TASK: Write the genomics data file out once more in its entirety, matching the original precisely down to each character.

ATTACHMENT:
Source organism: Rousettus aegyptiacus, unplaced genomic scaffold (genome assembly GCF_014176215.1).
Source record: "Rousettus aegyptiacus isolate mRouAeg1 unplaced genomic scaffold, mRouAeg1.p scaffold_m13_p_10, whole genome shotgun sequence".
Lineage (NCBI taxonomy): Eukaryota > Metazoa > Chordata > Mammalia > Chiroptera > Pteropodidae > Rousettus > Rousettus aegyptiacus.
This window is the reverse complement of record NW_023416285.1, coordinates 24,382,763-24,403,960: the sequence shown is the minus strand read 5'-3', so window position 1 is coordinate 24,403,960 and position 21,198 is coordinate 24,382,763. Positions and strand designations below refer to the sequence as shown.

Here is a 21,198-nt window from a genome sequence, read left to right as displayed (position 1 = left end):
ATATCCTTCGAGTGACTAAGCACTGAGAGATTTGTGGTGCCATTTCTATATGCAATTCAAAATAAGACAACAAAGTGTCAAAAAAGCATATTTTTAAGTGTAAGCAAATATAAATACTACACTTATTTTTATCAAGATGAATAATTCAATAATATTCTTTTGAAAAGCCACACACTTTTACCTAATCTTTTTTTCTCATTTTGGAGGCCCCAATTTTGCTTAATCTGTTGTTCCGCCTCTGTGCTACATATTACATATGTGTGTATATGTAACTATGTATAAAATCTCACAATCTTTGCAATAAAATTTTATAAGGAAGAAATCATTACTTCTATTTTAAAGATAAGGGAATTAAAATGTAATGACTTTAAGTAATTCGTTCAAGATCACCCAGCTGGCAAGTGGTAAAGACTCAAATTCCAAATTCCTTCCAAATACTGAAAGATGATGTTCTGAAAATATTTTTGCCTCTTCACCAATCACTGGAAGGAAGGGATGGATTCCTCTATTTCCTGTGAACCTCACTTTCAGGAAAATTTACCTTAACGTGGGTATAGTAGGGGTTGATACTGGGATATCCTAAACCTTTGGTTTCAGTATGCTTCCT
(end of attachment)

Source organism: Rousettus aegyptiacus, unplaced genomic scaffold (genome assembly GCF_014176215.1).
Source record: "Rousettus aegyptiacus isolate mRouAeg1 unplaced genomic scaffold, mRouAeg1.p scaffold_m13_p_10, whole genome shotgun sequence".
Lineage (NCBI taxonomy): Eukaryota > Metazoa > Chordata > Mammalia > Chiroptera > Pteropodidae > Rousettus > Rousettus aegyptiacus.
This window is the reverse complement of record NW_023416285.1, coordinates 24,382,763-24,403,960: the sequence shown is the minus strand read 5'-3', so window position 1 is coordinate 24,403,960 and position 21,198 is coordinate 24,382,763. Positions and strand designations below refer to the sequence as shown.

Here is a 21,198-nt window from a genome sequence, read left to right as displayed (position 1 = left end):
ATATCCTTCGAGTGACTAAGCACTGAGAGATTTGTGGTGCCATTTCTATATGCAATTCAAAATAAGACAACAAAGTGTCAAAAAAGCATATTTTTAAGTGTAAGCAAATATAAATACTACACTTATTTTTATCAAGATGAATAATTCAATAATATTCTTTTGAAAAGCCACACACTTTTACCTAATCTTTTTTTCTCATTTTGGAGGCCCCAATTTTGCTTAATCTGTTGTTCCGCCTCTGTGCTACATATTACATATGTGTGTATATGTAACTATGTATAAAATCTCACAATCTTTGCAATAAAATTTTATAAGGAAGAAATCATTACTTCTATTTTAAAGATAAGGGAATTAAAATGTAATGACTTTAAGTAATTCGTTCAAGATCACCCAGCTGGCAAGTGGTAAAGACTCAAATTCCAAATTCCTTCCAAATACTGAAAGATGATGTTCTGAAAATATTTTTGCCTCTTCACCAATCACTGGAAGGAAGGGATGGATTCCTCTATTTCCTGTGAACCTCACTTTCAGGAAAATTTACCTTAACGTGGGTATAGTAGGGGTTGATACTGGGATATCCTAAACCTTTGGTTTCAGTATGCTTCCT